doc-src/Inductive/ind-defs.tex
 changeset 6631 ccae8c659762 parent 6141 a6922171b396 child 6637 57abed64dc14
--- a/doc-src/Inductive/ind-defs.tex	Mon May 10 17:45:16 1999 +0200
+++ b/doc-src/Inductive/ind-defs.tex	Tue May 11 10:32:10 1999 +0200
@@ -582,7 +582,7 @@
domains   "listn(A)" <= "nat*list(A)"
intrs
NilI  "<0,Nil>: listn(A)"
-    ConsI "[| a: A;  <n,l>: listn(A) |] ==> <succ(n), Cons(a,l)>: listn(A)"
+    ConsI "[| a:A; <n,l>:listn(A) |] ==> <succ(n), Cons(a,l)>: listn(A)"
type_intrs "nat_typechecks @ list.intrs"
end
\end{ttbox}
@@ -696,15 +696,17 @@
\]
To make this coinductive definition, the theory file includes (after the
declaration of $\llist(A)$) the following lines:
+\bgroup\leftmargini=\parindent
\begin{ttbox}
consts    lleq :: i=>i
coinductive
domains "lleq(A)" <= "llist(A) * llist(A)"
intrs
LNil  "<LNil,LNil> : lleq(A)"
-    LCons "[| a:A; <l,l'>: lleq(A) |] ==> <LCons(a,l),LCons(a,l')>: lleq(A)"
+    LCons "[| a:A; <l,l'>:lleq(A) |] ==> <LCons(a,l),LCons(a,l')>: lleq(A)"
type_intrs  "llist.intrs"
\end{ttbox}
+\egroup
The domain of $\lleq(A)$ is $\llist(A)\times\llist(A)$.  The type-checking
rules include the introduction rules for $\llist(A)$, whose
declaration is discussed below (\S\ref{lists-sec}).
@@ -830,27 +832,29 @@

\begin{figure}
\begin{ttbox}
-Primrec = List +
-consts
-  primrec :: i
-  SC      :: i
-  $$\vdots$$
+Primrec_defs = Main +
+consts SC :: i
+ $$\vdots$$
defs
-  SC_def    "SC == lam l:list(nat).list_case(0, \%x xs.succ(x), l)"
-  $$\vdots$$
+ SC_def    "SC == lam l:list(nat).list_case(0, \%x xs.succ(x), l)"
+ $$\vdots$$
+end
+
+Primrec = Primrec_defs +
+consts prim_rec :: i
inductive
-  domains "primrec" <= "list(nat)->nat"
-  intrs
-    SC       "SC : primrec"
-    CONST    "k: nat ==> CONST(k) : primrec"
-    PROJ     "i: nat ==> PROJ(i) : primrec"
-    COMP     "[| g: primrec; fs: list(primrec) |] ==> COMP(g,fs): primrec"
-    PREC     "[| f: primrec; g: primrec |] ==> PREC(f,g): primrec"
-  monos       list_mono
-  con_defs    SC_def, CONST_def, PROJ_def, COMP_def, PREC_def
-  type_intrs "nat_typechecks @ list.intrs @
-              [lam_type, list_case_type, drop_type, map_type,
-               apply_type, rec_type]"
+ domains "primrec" <= "list(nat)->nat"
+ intrs
+   SC     "SC : primrec"
+   CONST  "k: nat ==> CONST(k) : primrec"
+   PROJ   "i: nat ==> PROJ(i) : primrec"
+   COMP   "[| g: primrec; fs: list(primrec) |] ==> COMP(g,fs): primrec"
+   PREC   "[| f: primrec; g: primrec |] ==> PREC(f,g): primrec"
+ monos       list_mono
+ con_defs    SC_def, CONST_def, PROJ_def, COMP_def, PREC_def
+ type_intrs "nat_typechecks @ list.intrs @
+             [lam_type, list_case_type, drop_type, map_type,
+              apply_type, rec_type]"
end
\end{ttbox}
\hrule
@@ -937,7 +941,7 @@
$\QInl(a)$ and $\QInr(b)$ for $a$, $b\in\quniv(A)$.  In a typical codatatype
definition with set parameters $A_1$, \ldots, $A_k$, a suitable domain is
$\quniv(A_1\un\cdots\un A_k)$.  Details are published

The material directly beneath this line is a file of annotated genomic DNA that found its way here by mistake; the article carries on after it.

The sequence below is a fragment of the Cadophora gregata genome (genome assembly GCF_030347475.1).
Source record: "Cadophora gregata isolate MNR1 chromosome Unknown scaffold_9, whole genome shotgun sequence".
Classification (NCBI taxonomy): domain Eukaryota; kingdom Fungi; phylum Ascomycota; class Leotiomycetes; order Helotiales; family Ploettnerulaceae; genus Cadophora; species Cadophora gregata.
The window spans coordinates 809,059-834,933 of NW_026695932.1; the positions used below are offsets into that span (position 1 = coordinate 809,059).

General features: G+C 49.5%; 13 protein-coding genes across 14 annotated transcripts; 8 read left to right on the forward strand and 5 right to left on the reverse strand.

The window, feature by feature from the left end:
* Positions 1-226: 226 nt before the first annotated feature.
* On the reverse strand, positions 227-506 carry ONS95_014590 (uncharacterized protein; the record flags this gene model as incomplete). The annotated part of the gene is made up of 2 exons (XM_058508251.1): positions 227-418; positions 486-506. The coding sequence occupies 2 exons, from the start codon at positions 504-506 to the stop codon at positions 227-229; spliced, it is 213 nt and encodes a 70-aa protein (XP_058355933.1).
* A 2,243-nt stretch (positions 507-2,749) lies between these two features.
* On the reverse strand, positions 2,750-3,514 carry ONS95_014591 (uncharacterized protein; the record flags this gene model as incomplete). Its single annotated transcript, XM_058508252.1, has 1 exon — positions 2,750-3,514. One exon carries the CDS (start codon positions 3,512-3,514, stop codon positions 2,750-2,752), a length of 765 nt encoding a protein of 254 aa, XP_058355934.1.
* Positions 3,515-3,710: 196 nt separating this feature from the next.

-elsewhere~\cite{paulson-final}.
+elsewhere~\cite{paulson-mscs}.

\subsection{The case analysis operator}
The (co)datatype package automatically defines a case analysis operator,
@@ -1000,7 +1004,7 @@
\ifshort
Now $\lst(A)$ is a datatype and enjoys the usual induction rule.
\else
-Since $\lst(A)$ is a datatype, it enjoys a structural induction rule, {\tt
+Since $\lst(A)$ is a datatype, it has a structural induction rule, {\tt
list.induct}:
$\infer{P(x)}{x\in\lst(A) & P(\Nil) & \infer*{P(\Cons(a,l))}{[a\in A & l\in\lst(A) & P(l)]_{a,l}} } @@ -1079,7 +1083,7 @@ \right]_{t,f}} }$
This rule establishes a single predicate for $\TF(A)$, the union of the
-recursive sets.  Although such reasoning is sometimes useful
+recursive sets.  Although such reasoning can be useful
\cite[\S4.5]{paulson-set-II}, a proper mutual induction rule should establish
separate predicates for $\tree(A)$ and $\forest(A)$.  The package calls this
rule {\tt tree\_forest.mutual\_induct}.  Observe the usage of $P$ and $Q$ in
@@ -1292,7 +1296,7 @@
Isabelle/\textsc{zf} instead uses a variant notion of ordered pairing, which
can be generalized to a variant notion of function.  Elsewhere I have
proved that this simple approach works (yielding final coalgebras) for a broad
-class of definitions~\cite{paulson-final}.
+class of definitions~\cite{paulson-mscs}.

Several large studies make heavy use of inductive definitions.  L\"otzbeyer
and Sandner have formalized two chapters of a semantics book~\cite{winskel93},
@@ -1318,15 +1322,12 @@
The approach is not restricted to set theory.  It should be suitable for any
logic that has some notion of set and the Knaster-Tarski theorem.  I have
ported the (co)inductive definition package from Isabelle/\textsc{zf} to
-Isabelle/\textsc{hol} (higher-order logic).  V\"olker~\cite{voelker95}
-is investigating how to port the (co)datatype package.  \textsc{hol}
-represents sets by unary predicates; defining the corresponding types may
-cause complications.
+Isabelle/\textsc{hol} (higher-order logic).

\begin{footnotesize}
\bibliographystyle{springer}
-\bibliography{string-abbrv,atp,theory,funprog,isabelle,crossref}
+\bibliography{../manual}
\end{footnotesize}
%%%%%\doendnotes